Older Americans are more likely than younger people to regret what they did not do rather than what they did do
As Obama gave his final State of the Union address and looked back on his time in office, he admitted that his failure to decrease the vitriol that characterizes American politics is the biggest regret of his time in the Oval Office. Rather than any single specific decision, it was rather his failure to do something which he considers his greatest misgiving as he enters his final year in office. Obama, aged 54, may not be alone in regretting more what he did not do rather than what he has done.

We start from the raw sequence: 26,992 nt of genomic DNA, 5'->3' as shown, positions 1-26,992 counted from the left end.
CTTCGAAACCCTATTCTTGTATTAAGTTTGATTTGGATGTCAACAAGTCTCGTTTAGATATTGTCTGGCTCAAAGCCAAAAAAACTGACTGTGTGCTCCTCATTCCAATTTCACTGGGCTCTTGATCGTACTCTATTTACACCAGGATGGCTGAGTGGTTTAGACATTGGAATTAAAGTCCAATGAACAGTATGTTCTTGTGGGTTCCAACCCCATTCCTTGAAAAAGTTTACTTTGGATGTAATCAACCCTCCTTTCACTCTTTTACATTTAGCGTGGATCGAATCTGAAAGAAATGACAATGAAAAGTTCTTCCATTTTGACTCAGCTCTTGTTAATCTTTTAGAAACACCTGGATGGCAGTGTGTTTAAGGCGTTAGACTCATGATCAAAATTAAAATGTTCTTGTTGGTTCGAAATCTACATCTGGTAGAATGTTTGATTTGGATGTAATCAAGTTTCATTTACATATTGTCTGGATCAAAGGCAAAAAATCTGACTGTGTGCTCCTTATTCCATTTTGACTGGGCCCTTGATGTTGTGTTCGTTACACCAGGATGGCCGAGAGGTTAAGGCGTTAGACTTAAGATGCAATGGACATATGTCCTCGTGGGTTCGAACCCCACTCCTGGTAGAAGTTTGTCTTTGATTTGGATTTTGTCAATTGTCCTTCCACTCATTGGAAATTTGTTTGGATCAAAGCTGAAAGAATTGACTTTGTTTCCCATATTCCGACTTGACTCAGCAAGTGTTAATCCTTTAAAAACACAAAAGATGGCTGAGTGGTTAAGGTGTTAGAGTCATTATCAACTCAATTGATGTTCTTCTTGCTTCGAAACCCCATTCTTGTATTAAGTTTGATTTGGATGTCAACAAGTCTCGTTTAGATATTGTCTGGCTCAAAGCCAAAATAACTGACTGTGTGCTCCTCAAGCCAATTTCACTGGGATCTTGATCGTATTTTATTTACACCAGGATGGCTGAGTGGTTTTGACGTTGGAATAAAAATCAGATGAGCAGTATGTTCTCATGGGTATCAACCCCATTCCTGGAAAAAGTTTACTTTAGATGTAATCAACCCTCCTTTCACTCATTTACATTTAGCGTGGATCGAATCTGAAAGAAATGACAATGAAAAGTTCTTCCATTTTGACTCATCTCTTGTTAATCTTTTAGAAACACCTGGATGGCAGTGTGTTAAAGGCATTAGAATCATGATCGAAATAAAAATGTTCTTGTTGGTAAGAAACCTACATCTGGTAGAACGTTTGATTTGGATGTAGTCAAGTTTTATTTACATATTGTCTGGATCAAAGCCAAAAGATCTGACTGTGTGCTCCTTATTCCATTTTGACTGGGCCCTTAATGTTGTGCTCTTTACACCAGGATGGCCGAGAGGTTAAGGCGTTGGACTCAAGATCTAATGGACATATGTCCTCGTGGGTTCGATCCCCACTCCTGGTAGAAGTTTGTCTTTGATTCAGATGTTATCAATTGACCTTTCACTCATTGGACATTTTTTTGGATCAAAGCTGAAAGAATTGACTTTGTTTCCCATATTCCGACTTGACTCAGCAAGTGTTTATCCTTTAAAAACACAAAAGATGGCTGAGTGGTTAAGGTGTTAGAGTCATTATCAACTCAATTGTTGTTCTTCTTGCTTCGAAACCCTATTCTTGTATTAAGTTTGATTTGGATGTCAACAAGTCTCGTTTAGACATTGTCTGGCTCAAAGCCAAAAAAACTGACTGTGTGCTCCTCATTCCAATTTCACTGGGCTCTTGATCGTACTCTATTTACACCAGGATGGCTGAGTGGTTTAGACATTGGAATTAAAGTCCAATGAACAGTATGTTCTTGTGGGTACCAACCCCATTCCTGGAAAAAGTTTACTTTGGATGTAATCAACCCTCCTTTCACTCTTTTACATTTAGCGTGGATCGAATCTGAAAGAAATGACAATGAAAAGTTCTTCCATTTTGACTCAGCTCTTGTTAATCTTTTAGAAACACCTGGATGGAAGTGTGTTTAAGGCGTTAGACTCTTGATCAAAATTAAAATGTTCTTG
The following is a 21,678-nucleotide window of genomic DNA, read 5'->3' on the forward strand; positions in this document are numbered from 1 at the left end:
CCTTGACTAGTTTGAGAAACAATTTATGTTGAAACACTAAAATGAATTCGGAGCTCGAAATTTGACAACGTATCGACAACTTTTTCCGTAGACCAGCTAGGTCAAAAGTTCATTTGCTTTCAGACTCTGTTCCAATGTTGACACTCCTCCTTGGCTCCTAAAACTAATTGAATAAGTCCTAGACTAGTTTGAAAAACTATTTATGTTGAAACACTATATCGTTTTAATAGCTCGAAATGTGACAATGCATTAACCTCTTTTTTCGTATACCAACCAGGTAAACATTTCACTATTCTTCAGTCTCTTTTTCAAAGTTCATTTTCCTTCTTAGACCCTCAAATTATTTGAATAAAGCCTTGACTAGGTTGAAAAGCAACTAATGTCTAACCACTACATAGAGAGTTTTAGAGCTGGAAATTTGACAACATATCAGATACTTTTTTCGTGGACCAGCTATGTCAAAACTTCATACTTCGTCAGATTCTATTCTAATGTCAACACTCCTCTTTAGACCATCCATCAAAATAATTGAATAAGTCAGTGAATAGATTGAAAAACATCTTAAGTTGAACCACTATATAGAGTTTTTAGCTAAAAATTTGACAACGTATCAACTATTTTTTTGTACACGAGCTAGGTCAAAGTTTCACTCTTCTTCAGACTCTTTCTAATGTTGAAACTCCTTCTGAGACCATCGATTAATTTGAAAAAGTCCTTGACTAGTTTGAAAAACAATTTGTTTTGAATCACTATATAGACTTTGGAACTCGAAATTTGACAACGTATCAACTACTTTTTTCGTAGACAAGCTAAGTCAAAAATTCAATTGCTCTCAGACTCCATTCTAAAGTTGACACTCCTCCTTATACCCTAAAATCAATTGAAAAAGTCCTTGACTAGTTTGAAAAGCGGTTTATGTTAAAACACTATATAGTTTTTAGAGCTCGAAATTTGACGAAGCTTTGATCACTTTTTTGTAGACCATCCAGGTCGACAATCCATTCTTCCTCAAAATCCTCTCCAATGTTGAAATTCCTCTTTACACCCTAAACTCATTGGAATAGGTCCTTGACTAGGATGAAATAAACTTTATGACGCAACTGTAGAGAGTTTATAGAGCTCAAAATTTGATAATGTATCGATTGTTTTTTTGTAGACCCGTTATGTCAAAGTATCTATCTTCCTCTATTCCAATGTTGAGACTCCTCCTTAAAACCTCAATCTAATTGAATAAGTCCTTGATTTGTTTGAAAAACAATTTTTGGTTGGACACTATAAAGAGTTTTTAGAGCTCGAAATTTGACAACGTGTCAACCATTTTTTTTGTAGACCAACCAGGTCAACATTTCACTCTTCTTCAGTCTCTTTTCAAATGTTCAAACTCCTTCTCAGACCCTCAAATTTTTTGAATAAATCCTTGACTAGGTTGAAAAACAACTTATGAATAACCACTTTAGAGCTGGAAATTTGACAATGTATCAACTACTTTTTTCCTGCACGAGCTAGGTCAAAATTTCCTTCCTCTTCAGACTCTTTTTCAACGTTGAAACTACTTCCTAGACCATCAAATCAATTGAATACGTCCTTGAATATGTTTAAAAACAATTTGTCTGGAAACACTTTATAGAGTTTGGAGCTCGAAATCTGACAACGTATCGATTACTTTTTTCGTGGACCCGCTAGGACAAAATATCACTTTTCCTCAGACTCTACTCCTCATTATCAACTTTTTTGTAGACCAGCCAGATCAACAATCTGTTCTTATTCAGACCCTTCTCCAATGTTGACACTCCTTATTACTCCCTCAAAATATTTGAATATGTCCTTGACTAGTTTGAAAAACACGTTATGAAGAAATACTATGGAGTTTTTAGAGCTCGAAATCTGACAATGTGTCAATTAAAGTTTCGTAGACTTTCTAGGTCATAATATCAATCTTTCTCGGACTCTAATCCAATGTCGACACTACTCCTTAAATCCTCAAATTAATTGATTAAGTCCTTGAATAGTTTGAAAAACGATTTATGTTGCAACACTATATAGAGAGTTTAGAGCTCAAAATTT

YouGov's latest research shows that the oldest Americans regret the things that they did not do earlier in their life (56%) rather than things that they did do (34%). For the youngest Americans the difference is almost non-existent, as 43% of under-30s (and 41% of 30-44 year olds) say that they regret what they did do, and only 44% and 40% respectively regret what they have not done.
Part of the reason for this difference may be because older Americans are noticeably better at dealing with the legacy of the past. 42% of under-30s say that they tend to dwell on the past, something only 28% of over-65s and 31% of people aged 45 to 64 also say. People with the highest incomes (over $100,000) are also the least likely to say that they tend to dwell on the past, as only 25% of the richest Americans say that they don't put the past behind them easily.